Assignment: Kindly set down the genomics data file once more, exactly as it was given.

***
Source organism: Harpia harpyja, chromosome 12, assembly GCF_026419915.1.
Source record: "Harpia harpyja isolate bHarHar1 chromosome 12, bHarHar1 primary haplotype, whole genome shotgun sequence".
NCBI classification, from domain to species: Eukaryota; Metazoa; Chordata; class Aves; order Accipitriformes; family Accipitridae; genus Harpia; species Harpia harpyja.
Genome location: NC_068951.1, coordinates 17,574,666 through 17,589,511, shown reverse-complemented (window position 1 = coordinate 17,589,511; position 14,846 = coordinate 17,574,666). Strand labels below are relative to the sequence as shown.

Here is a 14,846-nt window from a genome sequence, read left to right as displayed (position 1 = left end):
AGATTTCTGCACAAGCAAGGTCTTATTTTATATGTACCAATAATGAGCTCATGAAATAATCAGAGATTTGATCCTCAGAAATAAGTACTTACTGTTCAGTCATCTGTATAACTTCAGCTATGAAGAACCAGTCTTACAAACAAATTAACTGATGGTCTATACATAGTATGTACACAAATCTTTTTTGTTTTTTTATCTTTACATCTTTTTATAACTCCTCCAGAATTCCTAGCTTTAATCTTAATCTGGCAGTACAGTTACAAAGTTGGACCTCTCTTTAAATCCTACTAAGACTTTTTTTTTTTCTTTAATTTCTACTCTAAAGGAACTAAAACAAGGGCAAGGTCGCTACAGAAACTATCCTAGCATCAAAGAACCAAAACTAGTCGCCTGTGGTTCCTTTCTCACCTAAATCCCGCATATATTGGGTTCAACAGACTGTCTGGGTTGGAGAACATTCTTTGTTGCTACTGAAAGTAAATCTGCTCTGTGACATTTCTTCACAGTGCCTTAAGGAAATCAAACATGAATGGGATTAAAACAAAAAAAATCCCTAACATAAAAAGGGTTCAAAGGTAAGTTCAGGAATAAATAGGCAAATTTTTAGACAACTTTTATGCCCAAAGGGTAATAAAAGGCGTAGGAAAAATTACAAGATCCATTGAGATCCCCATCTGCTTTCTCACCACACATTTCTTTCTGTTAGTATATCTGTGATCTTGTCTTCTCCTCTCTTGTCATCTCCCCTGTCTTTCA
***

Source organism: Harpia harpyja, chromosome 12, assembly GCF_026419915.1.
Source record: "Harpia harpyja isolate bHarHar1 chromosome 12, bHarHar1 primary haplotype, whole genome shotgun sequence".
NCBI classification, from domain to species: Eukaryota; Metazoa; Chordata; class Aves; order Accipitriformes; family Accipitridae; genus Harpia; species Harpia harpyja.
Genome location: NC_068951.1, coordinates 17,574,666 through 17,589,511, shown reverse-complemented (window position 1 = coordinate 17,589,511; position 14,846 = coordinate 17,574,666). Strand labels below are relative to the sequence as shown.

Here is a 14,846-nt window from a genome sequence, read left to right as displayed (position 1 = left end):
AGATTTCTGCACAAGCAAGGTCTTATTTTATATGTACCAATAATGAGCTCATGAAATAATCAGAGATTTGATCCTCAGAAATAAGTACTTACTGTTCAGTCATCTGTATAACTTCAGCTATGAAGAACCAGTCTTACAAACAAATTAACTGATGGTCTATACATAGTATGTACACAAATCTTTTTTGTTTTTTTATCTTTACATCTTTTTATAACTCCTCCAGAATTCCTAGCTTTAATCTTAATCTGGCAGTACAGTTACAAAGTTGGACCTCTCTTTAAATCCTACTAAGACTTTTTTTTTTTCTTTAATTTCTACTCTAAAGGAACTAAAACAAGGGCAAGGTCGCTACAGAAACTATCCTAGCATCAAAGAACCAAAACTAGTCGCCTGTGGTTCCTTTCTCACCTAAATCCCGCATATATTGGGTTCAACAGACTGTCTGGGTTGGAGAACATTCTTTGTTGCTACTGAAAGTAAATCTGCTCTGTGACATTTCTTCACAGTGCCTTAAGGAAATCAAACATGAATGGGATTAAAACAAAAAAAATCCCTAACATAAAAAGGGTTCAAAGGTAAGTTCAGGAATAAATAGGCAAATTTTTAGACAACTTTTATGCCCAAAGGGTAATAAAAGGCGTAGGAAAAATTACAAGATCCATTGAGATCCCCATCTGCTTTCTCACCACACATTTCTTTCTGTTAGTATATCTGTGATCTTGTCTTCTCCTCTCTTGTCATCTCCCCTGTCTTTCA